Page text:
Home is where the heart is (and office, restaurant, school, work)

Home is where the heart is (and office, restaurant, school, work)

"When COVID hit, it really made people think," Joseph Tralongo, the design director at Leeds Custom Design, said. "There's definitely a deeper assessment of what their needs were. It was interesting because I never got so much feedback on projects ever as I have in the last six or seven months."

Tralongo said there is now different thinking that goes into development of spaces.

"We're going to be designing this way for a while," he said.

The focus now points to the kitchen, with more people at home cooking. Plus, the need and design of home offices is changing.

"I just got a request for, like, a Zoom station," he said. "There's going to be a work station everywhere."

Danielle Lawler, a Realtor with Illustrated Properties, said there is also a struggle for space without enough walls. It's a challenge when families are living, schooling and working together.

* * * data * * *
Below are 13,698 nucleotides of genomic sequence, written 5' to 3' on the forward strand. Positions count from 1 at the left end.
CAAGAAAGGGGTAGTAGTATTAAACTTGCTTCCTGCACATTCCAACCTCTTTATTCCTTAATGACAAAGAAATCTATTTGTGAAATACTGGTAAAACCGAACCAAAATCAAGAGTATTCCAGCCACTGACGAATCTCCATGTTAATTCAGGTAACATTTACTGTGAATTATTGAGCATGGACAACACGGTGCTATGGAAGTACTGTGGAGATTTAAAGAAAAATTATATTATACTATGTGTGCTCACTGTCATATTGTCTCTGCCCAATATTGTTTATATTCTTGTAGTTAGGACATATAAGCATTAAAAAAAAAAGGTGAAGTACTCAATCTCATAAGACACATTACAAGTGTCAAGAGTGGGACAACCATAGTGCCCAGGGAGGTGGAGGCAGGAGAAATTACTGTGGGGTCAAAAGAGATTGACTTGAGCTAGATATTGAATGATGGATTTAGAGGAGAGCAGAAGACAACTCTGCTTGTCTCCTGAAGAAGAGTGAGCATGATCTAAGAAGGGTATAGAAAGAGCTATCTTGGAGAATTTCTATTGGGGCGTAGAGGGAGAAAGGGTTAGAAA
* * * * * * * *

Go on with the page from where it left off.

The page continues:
"What our homes have trended toward in the last few years are very open concept spaces, and so people are looking for homes that still have that general open concept, but just more space where they can repurpose some rooms to be that home office, to be that gym or a space for their children to do their virtual learning," she said.

Lawler said potential buyers all seem to tell her the same thing.

"No matter the buyer, age or profession, if they have kids or no kids, everyone wants more space," she said. "We have more people living under the same roof."

Lawler said another common request these days is the need for a "mudroom" during a pandemic.

"If you want to have a clean space inside your home, you have a dedicated area where you have your dirty items," she said.

Scripps Only Content 2020